Category Archives: My news

Friday rant. Again.

So. I raised my voice at an officer today. Obviously, he is ranked higher than me. This is the second time I’ve done this, and both for the same reason. I was asked to do the same task twice.
And both times I had to spend quite a chunk of my time going through words and sentences, looking at the structure, spelling and grammar.

I hate proofreading, but somehow I have a knack for it. It is a tedious job that requires patience and more patience.

So today, after I have spent almost five hours last night and the early hours of this morning, the officer came to me and asked if I could look at a three-pager document which turned out to be the first chapter of what I had already reviewed. He said it was a ‘revised version’. Hah. The revised part was minimal, barely there. What made me angry was how it was 90% still the same chapter and the writer did not bother to make the corrections I have notated! This officer, while just the messenger, should have read through revised version and compared it to the one I have send to him this morning.

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Aku rasa nak maki je dia. And this happened while my ALL officers were in the room. Diorang rilek je biar aku tinggikan suara. Siap bakar lagi. Haha.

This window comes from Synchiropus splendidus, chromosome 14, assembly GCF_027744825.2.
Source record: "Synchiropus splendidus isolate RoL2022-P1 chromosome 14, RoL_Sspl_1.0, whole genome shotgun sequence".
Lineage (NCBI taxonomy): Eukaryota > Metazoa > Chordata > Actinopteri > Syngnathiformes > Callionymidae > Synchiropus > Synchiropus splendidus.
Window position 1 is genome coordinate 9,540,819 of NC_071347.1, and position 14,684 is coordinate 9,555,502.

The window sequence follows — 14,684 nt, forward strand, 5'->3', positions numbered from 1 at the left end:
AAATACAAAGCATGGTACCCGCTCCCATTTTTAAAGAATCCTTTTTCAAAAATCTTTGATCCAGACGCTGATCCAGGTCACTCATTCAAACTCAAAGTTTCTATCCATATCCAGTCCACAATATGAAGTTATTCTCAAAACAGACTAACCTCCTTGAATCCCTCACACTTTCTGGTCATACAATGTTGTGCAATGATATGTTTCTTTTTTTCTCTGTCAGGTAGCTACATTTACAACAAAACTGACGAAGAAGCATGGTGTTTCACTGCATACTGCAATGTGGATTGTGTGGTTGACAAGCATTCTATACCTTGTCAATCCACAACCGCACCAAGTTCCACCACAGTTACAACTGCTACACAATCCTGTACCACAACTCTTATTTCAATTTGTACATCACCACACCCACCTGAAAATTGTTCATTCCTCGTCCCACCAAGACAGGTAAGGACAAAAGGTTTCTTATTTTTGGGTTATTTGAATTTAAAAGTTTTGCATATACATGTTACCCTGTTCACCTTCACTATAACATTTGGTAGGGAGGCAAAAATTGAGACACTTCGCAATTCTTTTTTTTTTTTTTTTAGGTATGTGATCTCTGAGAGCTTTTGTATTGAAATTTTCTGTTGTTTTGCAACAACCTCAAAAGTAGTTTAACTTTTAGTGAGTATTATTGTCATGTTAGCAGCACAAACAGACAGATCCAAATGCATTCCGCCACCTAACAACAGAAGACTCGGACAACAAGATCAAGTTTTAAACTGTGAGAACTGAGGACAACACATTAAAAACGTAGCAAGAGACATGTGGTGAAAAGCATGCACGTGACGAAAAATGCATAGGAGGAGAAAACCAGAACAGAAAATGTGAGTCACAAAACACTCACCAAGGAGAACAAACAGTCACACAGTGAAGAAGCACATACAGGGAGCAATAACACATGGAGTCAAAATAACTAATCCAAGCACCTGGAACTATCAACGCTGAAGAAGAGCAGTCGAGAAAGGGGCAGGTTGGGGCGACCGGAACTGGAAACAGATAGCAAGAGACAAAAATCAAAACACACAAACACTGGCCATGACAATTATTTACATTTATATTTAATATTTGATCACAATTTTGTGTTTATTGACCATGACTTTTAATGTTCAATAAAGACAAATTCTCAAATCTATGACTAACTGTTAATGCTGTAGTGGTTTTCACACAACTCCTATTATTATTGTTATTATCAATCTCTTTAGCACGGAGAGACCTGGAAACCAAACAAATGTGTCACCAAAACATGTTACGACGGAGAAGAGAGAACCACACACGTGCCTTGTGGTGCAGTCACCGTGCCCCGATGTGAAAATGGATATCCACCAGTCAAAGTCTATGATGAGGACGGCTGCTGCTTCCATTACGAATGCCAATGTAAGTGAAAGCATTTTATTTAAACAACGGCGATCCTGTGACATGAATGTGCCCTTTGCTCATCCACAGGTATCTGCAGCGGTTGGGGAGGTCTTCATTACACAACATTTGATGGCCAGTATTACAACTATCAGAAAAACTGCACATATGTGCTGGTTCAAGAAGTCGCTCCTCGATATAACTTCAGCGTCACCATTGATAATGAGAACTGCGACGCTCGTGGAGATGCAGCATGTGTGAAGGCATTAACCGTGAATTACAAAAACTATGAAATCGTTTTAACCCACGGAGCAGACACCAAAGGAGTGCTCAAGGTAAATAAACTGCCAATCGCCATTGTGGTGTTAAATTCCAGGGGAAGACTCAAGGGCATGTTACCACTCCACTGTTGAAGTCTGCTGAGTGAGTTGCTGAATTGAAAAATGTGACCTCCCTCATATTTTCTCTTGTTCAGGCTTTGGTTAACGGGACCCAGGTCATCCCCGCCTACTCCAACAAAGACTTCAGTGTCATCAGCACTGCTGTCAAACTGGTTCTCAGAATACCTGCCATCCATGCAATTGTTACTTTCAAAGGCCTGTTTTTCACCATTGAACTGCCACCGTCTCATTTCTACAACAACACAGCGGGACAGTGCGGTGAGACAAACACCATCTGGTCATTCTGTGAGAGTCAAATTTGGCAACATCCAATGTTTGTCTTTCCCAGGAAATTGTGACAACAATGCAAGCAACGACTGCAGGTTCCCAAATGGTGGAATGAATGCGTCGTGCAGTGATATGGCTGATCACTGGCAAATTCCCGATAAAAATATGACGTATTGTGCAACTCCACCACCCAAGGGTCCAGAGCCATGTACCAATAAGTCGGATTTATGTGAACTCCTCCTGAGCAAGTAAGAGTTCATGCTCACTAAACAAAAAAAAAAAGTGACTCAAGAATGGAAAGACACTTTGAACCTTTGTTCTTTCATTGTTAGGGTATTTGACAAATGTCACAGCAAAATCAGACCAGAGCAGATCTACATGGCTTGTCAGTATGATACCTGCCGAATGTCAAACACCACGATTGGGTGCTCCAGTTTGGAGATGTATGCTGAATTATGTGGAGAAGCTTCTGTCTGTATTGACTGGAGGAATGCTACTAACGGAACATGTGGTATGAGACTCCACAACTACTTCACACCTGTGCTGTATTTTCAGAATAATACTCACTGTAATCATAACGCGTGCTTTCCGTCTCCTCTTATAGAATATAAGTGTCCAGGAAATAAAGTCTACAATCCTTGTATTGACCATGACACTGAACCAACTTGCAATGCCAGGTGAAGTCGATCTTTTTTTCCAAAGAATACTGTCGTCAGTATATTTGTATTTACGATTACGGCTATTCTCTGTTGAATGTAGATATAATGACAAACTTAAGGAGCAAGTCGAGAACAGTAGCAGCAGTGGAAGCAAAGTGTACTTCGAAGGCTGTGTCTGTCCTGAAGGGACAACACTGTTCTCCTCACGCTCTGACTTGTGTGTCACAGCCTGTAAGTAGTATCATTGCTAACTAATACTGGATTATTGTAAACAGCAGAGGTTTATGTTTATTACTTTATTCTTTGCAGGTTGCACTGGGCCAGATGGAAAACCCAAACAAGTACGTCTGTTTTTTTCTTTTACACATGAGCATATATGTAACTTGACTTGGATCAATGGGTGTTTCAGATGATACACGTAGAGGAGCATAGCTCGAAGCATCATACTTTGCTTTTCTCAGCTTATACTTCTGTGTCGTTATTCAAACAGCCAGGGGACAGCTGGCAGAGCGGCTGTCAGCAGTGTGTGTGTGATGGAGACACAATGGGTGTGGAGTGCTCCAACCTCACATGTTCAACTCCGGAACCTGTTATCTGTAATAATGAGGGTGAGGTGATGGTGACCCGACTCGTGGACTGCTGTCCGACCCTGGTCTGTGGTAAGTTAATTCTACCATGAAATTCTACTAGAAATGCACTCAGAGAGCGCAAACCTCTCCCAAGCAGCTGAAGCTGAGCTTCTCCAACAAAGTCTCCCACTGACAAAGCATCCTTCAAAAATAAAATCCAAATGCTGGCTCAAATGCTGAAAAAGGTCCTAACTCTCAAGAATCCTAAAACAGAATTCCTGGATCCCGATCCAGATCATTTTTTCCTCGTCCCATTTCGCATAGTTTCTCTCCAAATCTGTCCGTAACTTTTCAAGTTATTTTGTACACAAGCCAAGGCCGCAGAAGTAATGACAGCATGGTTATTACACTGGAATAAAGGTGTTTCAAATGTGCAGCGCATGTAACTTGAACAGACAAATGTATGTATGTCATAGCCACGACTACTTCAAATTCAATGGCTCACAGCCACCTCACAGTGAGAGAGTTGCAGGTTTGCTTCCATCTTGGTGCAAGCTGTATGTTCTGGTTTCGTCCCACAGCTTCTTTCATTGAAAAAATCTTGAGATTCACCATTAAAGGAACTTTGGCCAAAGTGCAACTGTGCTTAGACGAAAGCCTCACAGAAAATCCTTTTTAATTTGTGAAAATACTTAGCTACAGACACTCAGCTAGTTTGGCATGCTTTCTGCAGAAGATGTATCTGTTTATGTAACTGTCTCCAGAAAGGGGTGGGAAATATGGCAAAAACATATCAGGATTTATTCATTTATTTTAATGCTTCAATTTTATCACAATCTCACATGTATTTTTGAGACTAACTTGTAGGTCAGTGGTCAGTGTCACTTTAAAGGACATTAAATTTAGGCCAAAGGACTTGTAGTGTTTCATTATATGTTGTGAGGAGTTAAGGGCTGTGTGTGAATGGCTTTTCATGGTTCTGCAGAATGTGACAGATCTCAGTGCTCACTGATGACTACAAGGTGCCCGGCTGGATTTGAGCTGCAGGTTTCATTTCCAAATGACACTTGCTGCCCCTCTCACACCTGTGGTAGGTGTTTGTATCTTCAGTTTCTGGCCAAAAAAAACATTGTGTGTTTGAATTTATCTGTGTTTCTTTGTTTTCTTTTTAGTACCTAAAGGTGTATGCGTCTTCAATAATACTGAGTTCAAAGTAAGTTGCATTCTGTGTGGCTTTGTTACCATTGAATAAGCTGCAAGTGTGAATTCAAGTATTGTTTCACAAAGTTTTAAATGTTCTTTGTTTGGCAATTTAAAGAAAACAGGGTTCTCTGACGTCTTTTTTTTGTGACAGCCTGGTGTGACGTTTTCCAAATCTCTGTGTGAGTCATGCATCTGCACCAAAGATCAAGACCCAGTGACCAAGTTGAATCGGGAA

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Apa yang aku paling tak puas hati, dia boleh duduk sebelah and cakap “don’t mind me, I just want to see how you work.” Konon impressed dengan hasil kerja aku la. Tapi kerja yang sepatutnya dia buat, dia tak buat. Aku tanya soalan pasal fakta yang berkaitan undang-undang yang ada dalam penulisan tu, dia boleh senang je buat keputusan walhal dia tak tahu. Seriously, dude!

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Aku hormat pangkat dan perjawatan seseorang pegawai dan aku boleh terima kalau dia mintak aku betulkan benda yang aku terlepas pandang atau penulisan yang memang banyak perubahan daripada yang asal. Tapi dia bagi tanpa baca dulu, tak tahu apa yang dia bagi aku.

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I started working in a newsroom, quite a democratic one at that. A junior writer can argue her story with the editor and get her way, or maybe find a compromise if the story that comes out is better that way. And you argue about the headline, and the words to be used. You get asked about the facts that you wrote, the figures, the slant and bias. You admit mistakes, you correct them and you send the story back. When your story comes out the next day, you read it and see how it ended up after going though a number of filters. Sometimes you argue because the last para was removed and it ended on a ‘blaarghh’ note. Sometimes you just don’t bother because it was not vital but it still annoys you.